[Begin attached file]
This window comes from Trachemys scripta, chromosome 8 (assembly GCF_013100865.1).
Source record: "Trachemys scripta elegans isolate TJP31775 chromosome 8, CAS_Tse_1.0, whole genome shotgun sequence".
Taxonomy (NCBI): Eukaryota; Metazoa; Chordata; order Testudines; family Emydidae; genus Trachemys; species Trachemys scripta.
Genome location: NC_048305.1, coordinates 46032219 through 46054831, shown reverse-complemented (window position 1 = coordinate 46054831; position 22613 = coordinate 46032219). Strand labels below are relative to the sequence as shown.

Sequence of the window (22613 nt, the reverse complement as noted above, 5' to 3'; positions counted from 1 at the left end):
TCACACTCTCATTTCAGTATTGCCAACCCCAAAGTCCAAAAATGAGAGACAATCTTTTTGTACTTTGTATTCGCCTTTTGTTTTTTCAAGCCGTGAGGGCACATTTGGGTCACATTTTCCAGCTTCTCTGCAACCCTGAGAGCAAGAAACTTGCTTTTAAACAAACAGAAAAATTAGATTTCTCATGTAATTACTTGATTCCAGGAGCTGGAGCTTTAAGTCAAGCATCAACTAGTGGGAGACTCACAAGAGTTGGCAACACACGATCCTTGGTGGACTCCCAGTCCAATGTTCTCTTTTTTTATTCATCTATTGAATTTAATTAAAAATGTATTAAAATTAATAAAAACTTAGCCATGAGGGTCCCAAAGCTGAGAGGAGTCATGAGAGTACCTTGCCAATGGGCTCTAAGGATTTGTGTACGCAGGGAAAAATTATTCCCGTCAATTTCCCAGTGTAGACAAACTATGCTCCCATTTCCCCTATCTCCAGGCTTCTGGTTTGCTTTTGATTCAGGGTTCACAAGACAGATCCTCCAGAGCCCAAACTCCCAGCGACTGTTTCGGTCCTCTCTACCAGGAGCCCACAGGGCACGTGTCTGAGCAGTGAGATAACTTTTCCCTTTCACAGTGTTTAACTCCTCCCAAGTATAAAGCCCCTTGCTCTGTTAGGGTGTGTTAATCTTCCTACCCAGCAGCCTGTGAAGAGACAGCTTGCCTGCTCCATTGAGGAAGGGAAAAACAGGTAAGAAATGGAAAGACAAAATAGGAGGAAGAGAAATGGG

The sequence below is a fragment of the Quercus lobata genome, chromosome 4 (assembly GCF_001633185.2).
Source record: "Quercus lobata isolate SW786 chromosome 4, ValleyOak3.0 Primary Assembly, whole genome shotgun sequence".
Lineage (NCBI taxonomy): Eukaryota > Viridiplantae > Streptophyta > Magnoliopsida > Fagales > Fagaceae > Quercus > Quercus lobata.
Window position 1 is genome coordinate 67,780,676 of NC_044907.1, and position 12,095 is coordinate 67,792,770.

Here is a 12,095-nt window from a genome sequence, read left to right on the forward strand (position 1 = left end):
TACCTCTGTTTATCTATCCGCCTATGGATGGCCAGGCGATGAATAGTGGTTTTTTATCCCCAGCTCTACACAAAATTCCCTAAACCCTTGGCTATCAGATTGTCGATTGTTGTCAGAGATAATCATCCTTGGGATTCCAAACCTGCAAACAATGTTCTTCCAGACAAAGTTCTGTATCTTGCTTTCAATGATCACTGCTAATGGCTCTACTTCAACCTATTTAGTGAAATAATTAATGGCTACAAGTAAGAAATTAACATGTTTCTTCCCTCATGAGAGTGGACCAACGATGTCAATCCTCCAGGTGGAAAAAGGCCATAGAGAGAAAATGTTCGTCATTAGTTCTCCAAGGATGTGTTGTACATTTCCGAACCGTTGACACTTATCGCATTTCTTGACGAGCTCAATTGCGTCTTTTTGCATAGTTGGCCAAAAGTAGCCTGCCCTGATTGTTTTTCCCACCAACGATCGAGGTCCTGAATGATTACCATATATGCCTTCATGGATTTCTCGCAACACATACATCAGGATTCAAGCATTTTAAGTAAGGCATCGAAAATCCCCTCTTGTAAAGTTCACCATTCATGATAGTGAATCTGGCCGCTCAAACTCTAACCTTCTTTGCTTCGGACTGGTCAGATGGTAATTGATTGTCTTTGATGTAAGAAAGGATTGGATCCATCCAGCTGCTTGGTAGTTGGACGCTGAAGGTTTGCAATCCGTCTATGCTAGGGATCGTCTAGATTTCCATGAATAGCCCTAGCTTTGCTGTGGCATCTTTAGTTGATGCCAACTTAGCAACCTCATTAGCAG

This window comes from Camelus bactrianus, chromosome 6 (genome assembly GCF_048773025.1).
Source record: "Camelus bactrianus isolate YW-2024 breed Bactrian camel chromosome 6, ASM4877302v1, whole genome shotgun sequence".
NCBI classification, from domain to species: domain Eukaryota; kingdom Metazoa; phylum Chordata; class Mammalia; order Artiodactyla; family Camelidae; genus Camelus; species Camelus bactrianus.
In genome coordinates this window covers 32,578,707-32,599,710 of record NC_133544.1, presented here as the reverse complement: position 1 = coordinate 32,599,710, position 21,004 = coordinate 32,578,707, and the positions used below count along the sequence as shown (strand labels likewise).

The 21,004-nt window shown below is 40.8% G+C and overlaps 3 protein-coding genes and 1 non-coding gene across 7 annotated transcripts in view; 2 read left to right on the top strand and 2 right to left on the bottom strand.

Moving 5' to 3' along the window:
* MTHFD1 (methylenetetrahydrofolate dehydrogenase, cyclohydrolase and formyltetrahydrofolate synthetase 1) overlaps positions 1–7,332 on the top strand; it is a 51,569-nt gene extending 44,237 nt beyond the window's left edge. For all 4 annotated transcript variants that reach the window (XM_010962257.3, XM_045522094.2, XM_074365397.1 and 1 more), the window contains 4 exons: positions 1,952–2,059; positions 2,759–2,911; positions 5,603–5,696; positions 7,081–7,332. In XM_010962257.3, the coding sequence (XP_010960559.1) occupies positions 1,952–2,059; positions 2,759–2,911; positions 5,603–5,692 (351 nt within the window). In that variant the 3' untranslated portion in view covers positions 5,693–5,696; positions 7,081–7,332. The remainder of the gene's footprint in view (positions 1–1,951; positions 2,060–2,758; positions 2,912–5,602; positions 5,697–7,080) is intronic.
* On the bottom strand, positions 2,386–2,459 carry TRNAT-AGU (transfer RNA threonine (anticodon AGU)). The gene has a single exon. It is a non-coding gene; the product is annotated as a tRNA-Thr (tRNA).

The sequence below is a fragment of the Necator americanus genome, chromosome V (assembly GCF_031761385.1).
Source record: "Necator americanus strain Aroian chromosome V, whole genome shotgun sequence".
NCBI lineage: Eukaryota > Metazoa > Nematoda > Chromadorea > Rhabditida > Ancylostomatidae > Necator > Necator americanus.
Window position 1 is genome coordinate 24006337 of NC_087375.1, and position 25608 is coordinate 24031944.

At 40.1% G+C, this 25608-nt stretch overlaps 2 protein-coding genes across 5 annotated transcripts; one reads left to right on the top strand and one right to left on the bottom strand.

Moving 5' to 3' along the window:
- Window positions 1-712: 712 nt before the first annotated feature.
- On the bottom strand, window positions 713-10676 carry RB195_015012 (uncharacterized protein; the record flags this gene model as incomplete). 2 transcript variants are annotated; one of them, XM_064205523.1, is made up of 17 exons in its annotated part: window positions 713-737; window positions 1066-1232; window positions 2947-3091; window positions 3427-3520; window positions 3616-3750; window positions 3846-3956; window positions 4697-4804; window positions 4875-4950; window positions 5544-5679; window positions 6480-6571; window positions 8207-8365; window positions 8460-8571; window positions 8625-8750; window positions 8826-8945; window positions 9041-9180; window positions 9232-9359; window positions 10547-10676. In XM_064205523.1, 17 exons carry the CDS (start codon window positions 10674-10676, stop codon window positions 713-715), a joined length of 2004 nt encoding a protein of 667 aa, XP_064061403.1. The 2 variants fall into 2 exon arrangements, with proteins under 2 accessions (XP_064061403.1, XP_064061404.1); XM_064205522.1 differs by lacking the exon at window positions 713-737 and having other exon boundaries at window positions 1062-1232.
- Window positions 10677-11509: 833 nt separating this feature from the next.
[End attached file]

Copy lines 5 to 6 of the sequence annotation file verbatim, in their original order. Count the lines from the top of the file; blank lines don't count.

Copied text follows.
Sequence of the window (22613 nt, the reverse complement as noted above, 5' to 3'; positions counted from 1 at the left end):
TCACACTCTCATTTCAGTATTGCCAACCCCAAAGTCCAAAAATGAGAGACAATCTTTTTGTACTTTGTATTCGCCTTTTGTTTTTTCAAGCCGTGAGGGCACATTTGGGTCACATTTTCCAGCTTCTCTGCAACCCTGAGAGCAAGAAACTTGCTTTTAAACAAACAGAAAAATTAGATTTCTCATGTAATTACTTGATTCCAGGAGCTGGAGCTTTAAGTCAAGCATCAACTAGTGGGAGACTCACAAGAGTTGGCAACACACGATCCTTGGTGGACTCCCAGTCCAATGTTCTCTTTTTTTATTCATCTATTGAATTTAATTAAAAATGTATTAAAATTAATAAAAACTTAGCCATGAGGGTCCCAAAGCTGAGAGGAGTCATGAGAGTACCTTGCCAATGGGCTCTAAGGATTTGTGTACGCAGGGAAAAATTATTCCCGTCAATTTCCCAGTGTAGACAAACTATGCTCCCATTTCCCCTATCTCCAGGCTTCTGGTTTGCTTTTGATTCAGGGTTCACAAGACAGATCCTCCAGAGCCCAAACTCCCAGCGACTGTTTCGGTCCTCTCTACCAGGAGCCCACAGGGCACGTGTCTGAGCAGTGAGATAACTTTTCCCTTTCACAGTGTTTAACTCCTCCCAAGTATAAAGCCCCTTGCTCTGTTAGGGTGTGTTAATCTTCCTACCCAGCAGCCTGTGAAGAGACAGCTTGCCTGCTCCATTGAGGAAGGGAAAAACAGGTAAGAAATGGAAAGACAAAATAGGAGGAAGAGAAATGGG